Payment for Meetings14 June 2018
By way of a brief background of facts, Smiths’ City had been holding pre-work meetings (approximately 15 minutes long), prior to store opening hours. The purpose of the meetings was work related, i.e. sales (volumes and targets), promotions and customer feedback. Staff attending were not paid for their attendance, which was more or less compulsory. We know from experience that this is common in retail environments and many other business sectors.
In 2016, a Labour Inspector issued an improvement notice that found these meetings to be work time, and that in some cases, staff were not being paid minimum hourly wages by not including this time, therefore staff should be back paid for time worked but not paid minimum rates.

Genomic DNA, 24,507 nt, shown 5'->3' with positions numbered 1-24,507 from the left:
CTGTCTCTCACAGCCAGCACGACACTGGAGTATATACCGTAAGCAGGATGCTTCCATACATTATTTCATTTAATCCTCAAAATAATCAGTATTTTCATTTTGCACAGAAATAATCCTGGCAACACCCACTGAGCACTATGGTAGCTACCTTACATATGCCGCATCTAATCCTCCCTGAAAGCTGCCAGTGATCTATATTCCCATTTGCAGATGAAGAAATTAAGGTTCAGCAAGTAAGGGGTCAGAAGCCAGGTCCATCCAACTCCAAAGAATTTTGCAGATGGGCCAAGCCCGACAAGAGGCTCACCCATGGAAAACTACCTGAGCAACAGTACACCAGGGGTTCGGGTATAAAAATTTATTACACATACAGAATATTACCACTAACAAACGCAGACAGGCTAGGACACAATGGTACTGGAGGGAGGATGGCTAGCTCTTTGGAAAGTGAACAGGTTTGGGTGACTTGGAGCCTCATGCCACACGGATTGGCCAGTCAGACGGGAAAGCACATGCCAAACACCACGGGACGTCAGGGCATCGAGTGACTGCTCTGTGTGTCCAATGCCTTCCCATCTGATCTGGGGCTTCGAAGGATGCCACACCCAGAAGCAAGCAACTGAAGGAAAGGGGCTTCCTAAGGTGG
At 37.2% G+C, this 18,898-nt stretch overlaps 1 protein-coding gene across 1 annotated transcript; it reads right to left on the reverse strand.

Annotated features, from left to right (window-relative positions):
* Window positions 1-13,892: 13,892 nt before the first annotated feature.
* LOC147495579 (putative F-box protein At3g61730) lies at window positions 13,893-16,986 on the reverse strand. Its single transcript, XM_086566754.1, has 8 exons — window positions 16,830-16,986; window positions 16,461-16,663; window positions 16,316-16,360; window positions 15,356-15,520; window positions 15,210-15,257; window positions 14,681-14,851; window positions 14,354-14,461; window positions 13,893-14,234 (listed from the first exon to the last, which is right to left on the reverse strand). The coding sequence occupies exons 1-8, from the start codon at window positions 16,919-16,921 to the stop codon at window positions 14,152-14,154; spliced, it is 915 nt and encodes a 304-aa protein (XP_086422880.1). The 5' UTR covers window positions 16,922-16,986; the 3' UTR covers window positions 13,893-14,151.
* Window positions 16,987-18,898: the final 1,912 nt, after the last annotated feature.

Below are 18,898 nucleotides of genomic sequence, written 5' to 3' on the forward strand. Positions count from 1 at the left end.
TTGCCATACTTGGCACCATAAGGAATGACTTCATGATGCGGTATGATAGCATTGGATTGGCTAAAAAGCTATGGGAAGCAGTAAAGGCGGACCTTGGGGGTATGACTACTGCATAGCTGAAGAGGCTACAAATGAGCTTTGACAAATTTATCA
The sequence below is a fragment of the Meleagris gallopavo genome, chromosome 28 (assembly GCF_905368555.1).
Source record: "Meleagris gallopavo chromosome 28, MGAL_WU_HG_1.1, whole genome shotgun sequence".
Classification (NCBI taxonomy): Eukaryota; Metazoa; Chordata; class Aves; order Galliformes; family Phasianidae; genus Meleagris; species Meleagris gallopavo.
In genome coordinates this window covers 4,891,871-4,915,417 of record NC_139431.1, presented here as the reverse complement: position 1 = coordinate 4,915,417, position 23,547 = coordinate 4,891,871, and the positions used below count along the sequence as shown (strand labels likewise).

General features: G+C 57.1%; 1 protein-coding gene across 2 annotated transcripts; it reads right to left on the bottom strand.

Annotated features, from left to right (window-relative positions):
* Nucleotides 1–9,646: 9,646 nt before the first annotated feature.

Additionally, with regard to whether or not staff had been paid the minimum wage, the Court found that notwithstanding any payments of commissions or bonuses to staff on top of hourly rates, these are in addition to, rather than in substitution for minimum wage requirements. Smiths’ City was also liable for back-payments to staff.
This case is a timely reminder of the increasing the emphasis on employers to ensure that staff are paid for time “worked”, and to ensure where minimum wage rates are paid, that hours are accounted for a per hour wage basis. Any additional payments, such as bonuses or commission rates may not be used to offset payments that fall short of minimum wage obligations.
You can access a more in depth analysis of the case here
You can access the full decision of the Court here.